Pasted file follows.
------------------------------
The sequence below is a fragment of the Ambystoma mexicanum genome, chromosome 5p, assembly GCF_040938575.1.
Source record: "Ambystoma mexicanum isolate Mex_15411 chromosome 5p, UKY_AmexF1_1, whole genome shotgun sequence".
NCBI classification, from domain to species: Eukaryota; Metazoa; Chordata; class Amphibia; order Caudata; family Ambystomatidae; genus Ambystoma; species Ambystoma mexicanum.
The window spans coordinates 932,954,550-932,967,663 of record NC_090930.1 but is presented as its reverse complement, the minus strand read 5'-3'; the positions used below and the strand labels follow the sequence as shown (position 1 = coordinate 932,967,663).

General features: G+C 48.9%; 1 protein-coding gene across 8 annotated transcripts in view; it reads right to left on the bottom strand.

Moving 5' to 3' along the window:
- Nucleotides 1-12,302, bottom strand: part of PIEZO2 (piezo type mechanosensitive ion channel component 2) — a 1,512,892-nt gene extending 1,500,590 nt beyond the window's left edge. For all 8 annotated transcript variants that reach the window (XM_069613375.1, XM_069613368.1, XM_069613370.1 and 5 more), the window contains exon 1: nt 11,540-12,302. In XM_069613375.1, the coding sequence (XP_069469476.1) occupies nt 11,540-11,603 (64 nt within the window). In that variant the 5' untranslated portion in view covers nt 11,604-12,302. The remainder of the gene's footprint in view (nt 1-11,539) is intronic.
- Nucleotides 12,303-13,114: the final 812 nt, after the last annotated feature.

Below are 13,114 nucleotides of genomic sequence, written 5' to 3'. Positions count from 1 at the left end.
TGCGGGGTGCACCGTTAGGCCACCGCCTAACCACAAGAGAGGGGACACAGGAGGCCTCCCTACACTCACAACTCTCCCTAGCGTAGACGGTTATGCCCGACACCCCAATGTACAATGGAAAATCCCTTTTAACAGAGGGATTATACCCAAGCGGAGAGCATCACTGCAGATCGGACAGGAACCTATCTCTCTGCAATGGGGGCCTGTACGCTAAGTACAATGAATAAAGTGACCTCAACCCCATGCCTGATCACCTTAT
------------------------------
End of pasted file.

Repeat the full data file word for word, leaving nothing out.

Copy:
The sequence below is a fragment of the Ambystoma mexicanum genome, chromosome 5p, assembly GCF_040938575.1.
Source record: "Ambystoma mexicanum isolate Mex_15411 chromosome 5p, UKY_AmexF1_1, whole genome shotgun sequence".
NCBI classification, from domain to species: Eukaryota; Metazoa; Chordata; class Amphibia; order Caudata; family Ambystomatidae; genus Ambystoma; species Ambystoma mexicanum.
The window spans coordinates 932,954,550-932,967,663 of record NC_090930.1 but is presented as its reverse complement, the minus strand read 5'-3'; the positions used below and the strand labels follow the sequence as shown (position 1 = coordinate 932,967,663).

General features: G+C 48.9%; 1 protein-coding gene across 8 annotated transcripts in view; it reads right to left on the bottom strand.

Moving 5' to 3' along the window:
- Nucleotides 1-12,302, bottom strand: part of PIEZO2 (piezo type mechanosensitive ion channel component 2) — a 1,512,892-nt gene extending 1,500,590 nt beyond the window's left edge. For all 8 annotated transcript variants that reach the window (XM_069613375.1, XM_069613368.1, XM_069613370.1 and 5 more), the window contains exon 1: nt 11,540-12,302. In XM_069613375.1, the coding sequence (XP_069469476.1) occupies nt 11,540-11,603 (64 nt within the window). In that variant the 5' untranslated portion in view covers nt 11,604-12,302. The remainder of the gene's footprint in view (nt 1-11,539) is intronic.
- Nucleotides 12,303-13,114: the final 812 nt, after the last annotated feature.

Below are 13,114 nucleotides of genomic sequence, written 5' to 3'. Positions count from 1 at the left end.
TGCGGGGTGCACCGTTAGGCCACCGCCTAACCACAAGAGAGGGGACACAGGAGGCCTCCCTACACTCACAACTCTCCCTAGCGTAGACGGTTATGCCCGACACCCCAATGTACAATGGAAAATCCCTTTTAACAGAGGGATTATACCCAAGCGGAGAGCATCACTGCAGATCGGACAGGAACCTATCTCTCTGCAATGGGGGCCTGTACGCTAAGTACAATGAATAAAGTGACCTCAACCCCATGCCTGATCACCTTAT